After surgery, depending on the type of papillary breast cancer you have, you may need further treatment. This is called adjuvant (additional) therapy and can include:

  • radiotherapy
  • hormone (endocrine) therapy
  • chemotherapy
  • targeted (biological) therapy
  • bisphosphonates

The aim of these treatments is to reduce the risk of breast cancer returning in the same breast or developing in the other breast, or spreading somewhere else in the body.

Radiotherapy

If you have breast-conserving surgery, you will usually be offered radiotherapy to the breast to reduce the risk of the cancer coming back in the same breast. Sometimes you may be offered radiotherapy to the lymph nodes under your arm.

In some circumstances, radiotherapy to the chest wall may be recommended after a mastectomy, for example if some lymph nodes under the arm are affected.

Radiotherapy is likely to be recommended if you have an invasive type of papillary breast cancer.

Hormone (endocrine) therapy

The hormone oestrogen can stimulate some breast cancers to grow. A number of hormone therapies work in different ways to block the effect of oestrogen on cancer cells.

Hormone therapy will only be prescribed if your breast cancer has receptors within the cell that bind to the hormone oestrogen, known as oestrogen receptor positive or ER+ breast cancer. 

Invasive breast cancers are tested for oestrogen receptors using tissue from a biopsy or after surgery. When oestrogen binds to these receptors, it can stimulate the cancer to grow.

If your cancer is oestrogen receptor positive, your specialist will discuss with you which hormone therapy they think is most appropriate.

If oestrogen receptors are not found it is known as oestrogen receptor negative or ER-.

Tests may also be done for progesterone (another hormone) receptors.

The benefits of hormone therapy are less clear for people whose breast cancer is only progesterone receptor positive (PR+ and ER-). Very few breast cancers fall into this category. However, if this is the case for you your specialist will discuss with you whether hormone therapy is appropriate. 

If your cancer is hormone receptor negative, then hormone therapy will not be of any benefit.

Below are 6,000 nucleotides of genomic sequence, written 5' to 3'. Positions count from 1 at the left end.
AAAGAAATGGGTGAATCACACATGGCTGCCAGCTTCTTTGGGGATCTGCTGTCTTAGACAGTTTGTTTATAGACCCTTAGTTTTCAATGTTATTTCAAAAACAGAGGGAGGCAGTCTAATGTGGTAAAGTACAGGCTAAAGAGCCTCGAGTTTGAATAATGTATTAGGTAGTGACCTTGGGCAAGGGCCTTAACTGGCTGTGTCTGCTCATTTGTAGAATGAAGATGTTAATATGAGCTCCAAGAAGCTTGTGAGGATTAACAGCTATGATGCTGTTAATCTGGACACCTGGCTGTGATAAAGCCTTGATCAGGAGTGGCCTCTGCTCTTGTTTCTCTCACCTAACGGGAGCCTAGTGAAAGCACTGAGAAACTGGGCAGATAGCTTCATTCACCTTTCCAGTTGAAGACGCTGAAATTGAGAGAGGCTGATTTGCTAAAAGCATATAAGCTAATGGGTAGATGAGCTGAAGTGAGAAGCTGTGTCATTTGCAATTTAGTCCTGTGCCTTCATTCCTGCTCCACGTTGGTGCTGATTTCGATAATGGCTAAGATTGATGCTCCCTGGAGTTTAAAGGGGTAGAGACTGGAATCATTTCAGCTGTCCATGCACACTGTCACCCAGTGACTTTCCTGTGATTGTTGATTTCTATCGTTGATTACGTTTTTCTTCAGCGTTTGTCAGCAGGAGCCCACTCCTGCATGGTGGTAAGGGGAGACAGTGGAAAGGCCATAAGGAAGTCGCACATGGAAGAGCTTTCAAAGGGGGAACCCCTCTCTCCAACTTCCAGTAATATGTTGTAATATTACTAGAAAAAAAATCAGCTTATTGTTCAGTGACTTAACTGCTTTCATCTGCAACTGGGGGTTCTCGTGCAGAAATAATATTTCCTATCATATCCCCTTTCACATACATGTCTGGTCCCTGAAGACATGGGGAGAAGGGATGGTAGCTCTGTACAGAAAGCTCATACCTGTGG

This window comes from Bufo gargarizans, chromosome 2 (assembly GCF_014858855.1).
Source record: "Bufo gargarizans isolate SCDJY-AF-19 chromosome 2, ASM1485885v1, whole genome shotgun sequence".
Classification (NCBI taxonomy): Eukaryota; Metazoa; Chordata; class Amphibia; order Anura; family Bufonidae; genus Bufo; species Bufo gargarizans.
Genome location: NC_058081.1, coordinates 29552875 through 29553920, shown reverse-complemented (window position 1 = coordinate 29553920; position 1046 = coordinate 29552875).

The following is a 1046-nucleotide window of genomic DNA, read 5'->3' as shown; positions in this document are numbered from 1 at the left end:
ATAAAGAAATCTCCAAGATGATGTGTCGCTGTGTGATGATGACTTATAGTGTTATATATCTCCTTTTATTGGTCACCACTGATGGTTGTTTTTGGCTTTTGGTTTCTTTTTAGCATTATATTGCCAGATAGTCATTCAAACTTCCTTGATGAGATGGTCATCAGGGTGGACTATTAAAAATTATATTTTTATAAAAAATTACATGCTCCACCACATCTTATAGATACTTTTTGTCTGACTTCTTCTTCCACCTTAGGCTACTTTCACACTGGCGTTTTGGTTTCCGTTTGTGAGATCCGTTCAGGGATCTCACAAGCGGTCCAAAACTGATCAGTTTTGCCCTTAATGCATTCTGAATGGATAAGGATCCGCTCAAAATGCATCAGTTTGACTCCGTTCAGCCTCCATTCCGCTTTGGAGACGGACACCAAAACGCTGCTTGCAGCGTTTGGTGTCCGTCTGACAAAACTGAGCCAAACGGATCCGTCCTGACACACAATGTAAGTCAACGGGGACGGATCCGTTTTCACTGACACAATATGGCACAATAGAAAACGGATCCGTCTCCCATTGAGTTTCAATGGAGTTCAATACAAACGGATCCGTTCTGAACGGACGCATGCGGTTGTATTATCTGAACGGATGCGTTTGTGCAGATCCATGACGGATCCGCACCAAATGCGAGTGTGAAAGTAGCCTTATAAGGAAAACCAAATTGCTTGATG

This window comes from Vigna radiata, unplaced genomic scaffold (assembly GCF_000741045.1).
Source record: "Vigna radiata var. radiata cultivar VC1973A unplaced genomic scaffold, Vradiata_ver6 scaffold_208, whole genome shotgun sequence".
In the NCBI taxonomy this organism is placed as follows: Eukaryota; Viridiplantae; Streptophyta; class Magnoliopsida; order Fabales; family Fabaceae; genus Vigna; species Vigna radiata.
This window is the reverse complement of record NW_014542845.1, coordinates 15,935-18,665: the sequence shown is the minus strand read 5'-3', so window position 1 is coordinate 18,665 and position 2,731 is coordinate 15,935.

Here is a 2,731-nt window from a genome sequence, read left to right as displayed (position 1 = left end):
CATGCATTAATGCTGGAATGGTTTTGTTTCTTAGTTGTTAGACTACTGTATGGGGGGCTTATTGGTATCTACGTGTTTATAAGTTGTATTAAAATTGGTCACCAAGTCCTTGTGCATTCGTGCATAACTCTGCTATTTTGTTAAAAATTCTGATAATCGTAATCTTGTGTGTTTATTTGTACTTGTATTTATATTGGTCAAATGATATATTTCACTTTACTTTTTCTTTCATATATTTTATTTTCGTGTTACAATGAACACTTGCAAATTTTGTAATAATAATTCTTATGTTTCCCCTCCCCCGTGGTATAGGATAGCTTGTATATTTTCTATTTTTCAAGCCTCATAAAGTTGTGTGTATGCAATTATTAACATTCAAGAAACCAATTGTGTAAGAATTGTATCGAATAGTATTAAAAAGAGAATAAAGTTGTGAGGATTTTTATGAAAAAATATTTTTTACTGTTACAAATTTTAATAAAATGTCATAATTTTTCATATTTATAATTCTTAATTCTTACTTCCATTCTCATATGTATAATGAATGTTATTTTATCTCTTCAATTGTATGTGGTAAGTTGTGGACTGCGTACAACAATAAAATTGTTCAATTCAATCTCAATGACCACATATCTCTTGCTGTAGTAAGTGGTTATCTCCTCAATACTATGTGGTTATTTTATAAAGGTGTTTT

Chemotherapy

Chemotherapy destroys cancer cells using anti-cancer drugs.

Chemotherapy may be recommended for some people who have an invasive type of papillary breast cancer. This will depend on various features of the cancer, such as its size, its grade (how quickly the cells are dividing and how different they are to normal breast cells), the hormone receptor and HER2 status and whether the lymph nodes are affected.

Targeted (biological) therapies

Targeted therapies are a group of drugs that block the growth and spread of cancer. They target and interfere with processes in the cells that help cancer grow.

The most widely used targeted therapy is trastuzumab (Herceptin). Only people whose invasive breast cancer has high levels of HER2 (called HER2 positive) will benefit from having trastuzumab. HER2 is a protein that helps cancer cells grow.

There are various tests to measure HER2 levels which are done on breast tissue removed during a biopsy or surgery. If your cancer is found to be HER2 negative, then trastuzumab will not be of benefit to you.

Bisphosphonates

Bisphosphonates are a group of drugs that can reduce the risk of invasive breast cancer spreading in post-menopausal women. They can be used regardless of whether the menopause happened naturally or due to breast cancer treatment.

Bisphosphonates can also slow down or prevent bone damage. They’re often given to people who have, or are at risk of, osteoporosis (when bones lose their strength and become more likely to break).

Bisphosphonates can be given as a tablet or into a vein (intravenously).

Your specialist team can tell you if bisphosphonates would be suitable for you.

5. Further support

Being diagnosed with breast cancer can make you feel lonely and isolated.

Many people find it helps to talk to someone who has been through the same experience as them. Breast Cancer Care’s Someone Like Me service can put you in touch with someone who has had a diagnosis of breast cancer, so you can talk through your worries and share experiences over the phone or by email. You can also visit our confidential online Forum and join one of the ongoing discussions.

If you would like any further information and support about breast cancer or just want to talk things through, you can speak to one of our experts by calling our free Helpline on 0808 800 6000.

Last reviewed: March 2018
Next planned review begins 2020